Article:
Temperature and Humidity
Normal home temperatures are fine for growing most orchids. Temperatures of 70-80 degrees in the daytime and 60-70 degrees at night are ideal. Always keep plants away from hot or cold drafts.
Many orchids, like phalaenopsis, need a drop in temperature for several weeks during the fall to set their flower spikes. This is accomplished by moving them outdoors or opening the window in which they are growing when the outside night temperature is in the mid to upper 50’s. Cymbidiums like to grow outside during the summer with plenty of light and fertilizer. They require a 20-30 degree drop in temperature in the late fall to set their flower spikes. So leave them outside until danger of frost.
If you have trouble growing cool or intermediate orchids, consider growing them in your basement under lights. Beware of cooling your orchids using an air conditioner as they remove humidity from the air and may cause the flowers to wilt. A good level of humidity in winter can be attained by running a humidifier or by putting humidity trays under your plants. Feel free to spray your orchids with a mister on any sunny day to increase the humidity level.
American Orchid Society says Virtually all orchids do best when humidity ranges from 40% to 70%. Even those that are adapted to growing under rather desert like conditions such as Zelenkoa (Oncidium) onusta are exposed to periods when the humidity is in this range. In this particular example, the species flourishes in coastal deserts where breezes from the pacific bring nightly dues and resultant relatively high humidity even though it may not rain for long periods.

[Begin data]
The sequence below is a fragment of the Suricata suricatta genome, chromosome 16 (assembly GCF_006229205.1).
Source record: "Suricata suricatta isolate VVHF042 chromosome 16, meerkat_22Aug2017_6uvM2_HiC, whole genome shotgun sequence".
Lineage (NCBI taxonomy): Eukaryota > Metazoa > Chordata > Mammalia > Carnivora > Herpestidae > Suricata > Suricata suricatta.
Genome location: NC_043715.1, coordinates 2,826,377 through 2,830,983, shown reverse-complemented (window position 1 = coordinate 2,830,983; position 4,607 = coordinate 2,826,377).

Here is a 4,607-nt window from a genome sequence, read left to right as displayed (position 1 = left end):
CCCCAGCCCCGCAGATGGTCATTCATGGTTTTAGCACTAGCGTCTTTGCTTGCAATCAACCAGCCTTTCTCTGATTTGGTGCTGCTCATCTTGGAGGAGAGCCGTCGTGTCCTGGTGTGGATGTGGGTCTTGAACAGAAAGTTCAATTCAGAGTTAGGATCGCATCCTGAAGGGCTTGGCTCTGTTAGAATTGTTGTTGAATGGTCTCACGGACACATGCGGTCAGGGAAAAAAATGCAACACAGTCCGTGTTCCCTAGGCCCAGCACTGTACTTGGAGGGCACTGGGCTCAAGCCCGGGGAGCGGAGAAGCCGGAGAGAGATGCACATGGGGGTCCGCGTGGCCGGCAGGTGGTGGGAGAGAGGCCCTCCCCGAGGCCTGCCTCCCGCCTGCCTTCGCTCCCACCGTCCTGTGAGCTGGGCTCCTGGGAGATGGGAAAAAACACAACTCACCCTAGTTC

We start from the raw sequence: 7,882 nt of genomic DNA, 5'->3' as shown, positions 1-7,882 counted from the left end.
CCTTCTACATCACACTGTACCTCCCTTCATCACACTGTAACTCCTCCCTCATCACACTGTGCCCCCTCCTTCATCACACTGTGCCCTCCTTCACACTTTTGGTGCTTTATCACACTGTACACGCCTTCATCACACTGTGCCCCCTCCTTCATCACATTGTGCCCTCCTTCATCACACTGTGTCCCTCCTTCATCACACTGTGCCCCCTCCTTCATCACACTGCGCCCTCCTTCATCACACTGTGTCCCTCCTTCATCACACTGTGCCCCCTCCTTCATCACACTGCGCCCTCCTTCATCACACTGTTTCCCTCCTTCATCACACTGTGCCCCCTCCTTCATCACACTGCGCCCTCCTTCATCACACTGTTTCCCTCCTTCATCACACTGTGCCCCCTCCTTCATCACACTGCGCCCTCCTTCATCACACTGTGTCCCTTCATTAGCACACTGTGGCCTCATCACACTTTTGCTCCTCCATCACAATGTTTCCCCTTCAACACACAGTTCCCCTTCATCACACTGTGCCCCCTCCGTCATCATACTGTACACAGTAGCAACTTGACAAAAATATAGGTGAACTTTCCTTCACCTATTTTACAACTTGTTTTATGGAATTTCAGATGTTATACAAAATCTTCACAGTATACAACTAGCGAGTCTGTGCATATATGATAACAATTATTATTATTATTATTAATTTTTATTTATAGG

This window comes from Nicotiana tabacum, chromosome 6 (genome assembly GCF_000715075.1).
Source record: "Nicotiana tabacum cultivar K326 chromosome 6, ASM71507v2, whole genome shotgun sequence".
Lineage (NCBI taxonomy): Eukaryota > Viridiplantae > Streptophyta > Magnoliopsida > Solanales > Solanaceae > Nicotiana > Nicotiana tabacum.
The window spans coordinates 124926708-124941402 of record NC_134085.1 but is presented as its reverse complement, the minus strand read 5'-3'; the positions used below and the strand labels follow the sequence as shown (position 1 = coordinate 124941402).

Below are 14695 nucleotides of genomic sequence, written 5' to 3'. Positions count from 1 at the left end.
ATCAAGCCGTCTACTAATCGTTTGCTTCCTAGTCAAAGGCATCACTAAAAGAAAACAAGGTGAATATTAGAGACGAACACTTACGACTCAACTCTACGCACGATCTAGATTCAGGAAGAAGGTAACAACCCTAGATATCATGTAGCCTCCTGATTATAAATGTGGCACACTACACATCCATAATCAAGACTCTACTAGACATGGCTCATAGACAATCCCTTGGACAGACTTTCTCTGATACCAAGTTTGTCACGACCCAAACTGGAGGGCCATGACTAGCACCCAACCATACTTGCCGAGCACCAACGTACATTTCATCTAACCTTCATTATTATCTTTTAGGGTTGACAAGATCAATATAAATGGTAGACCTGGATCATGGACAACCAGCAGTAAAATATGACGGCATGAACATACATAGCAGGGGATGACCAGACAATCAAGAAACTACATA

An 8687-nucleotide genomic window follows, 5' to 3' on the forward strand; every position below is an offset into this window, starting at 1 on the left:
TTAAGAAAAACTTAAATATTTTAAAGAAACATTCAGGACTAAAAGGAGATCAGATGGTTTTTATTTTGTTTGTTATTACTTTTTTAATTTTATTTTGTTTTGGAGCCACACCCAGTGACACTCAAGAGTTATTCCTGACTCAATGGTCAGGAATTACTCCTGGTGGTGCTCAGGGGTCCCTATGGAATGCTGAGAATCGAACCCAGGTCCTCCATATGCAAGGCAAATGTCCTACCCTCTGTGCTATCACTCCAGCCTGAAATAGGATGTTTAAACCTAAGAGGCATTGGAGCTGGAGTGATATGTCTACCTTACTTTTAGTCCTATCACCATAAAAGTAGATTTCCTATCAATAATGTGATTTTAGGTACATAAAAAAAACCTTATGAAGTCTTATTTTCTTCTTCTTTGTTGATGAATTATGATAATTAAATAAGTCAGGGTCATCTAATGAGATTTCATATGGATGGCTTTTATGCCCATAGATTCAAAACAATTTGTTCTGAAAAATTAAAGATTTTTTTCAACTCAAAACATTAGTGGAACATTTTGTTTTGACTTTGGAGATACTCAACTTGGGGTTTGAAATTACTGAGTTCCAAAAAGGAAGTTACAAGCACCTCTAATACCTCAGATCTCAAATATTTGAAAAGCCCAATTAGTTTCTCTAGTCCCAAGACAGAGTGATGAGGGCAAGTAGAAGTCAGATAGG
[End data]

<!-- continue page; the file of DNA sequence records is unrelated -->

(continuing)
Investing in an inexpensive humidity gauge is a necessity for all but the smallest collection if you want to grow orchids well. In virtually all parts of the United States outside of Hawaii and Puerto Rica, at some part of the year, it will be necessary to add supplemental humidity to the growing area. In some parts of the country such as the South and Southeast, humidity during the summer months will be adequate to even excessive while winter humidity levels may be too low, especially following strong cold fronts. In the Pacific Northwest, the situation may well be reversed with humid, cool winters and relatively low humidity during the warmer summer months. If you grow your plants in areas where supplemental heating is a requirement such heat sources dry out the air making humidity measurements critical. Having a simple humidity gauge takes the guesswork out of the growing area. Also keep in mind that humidity is usually highest at night and lowest during the afternoon peak of sunlight and warmth.
David co-founder of www.waldor.com & Orchidnerd.com
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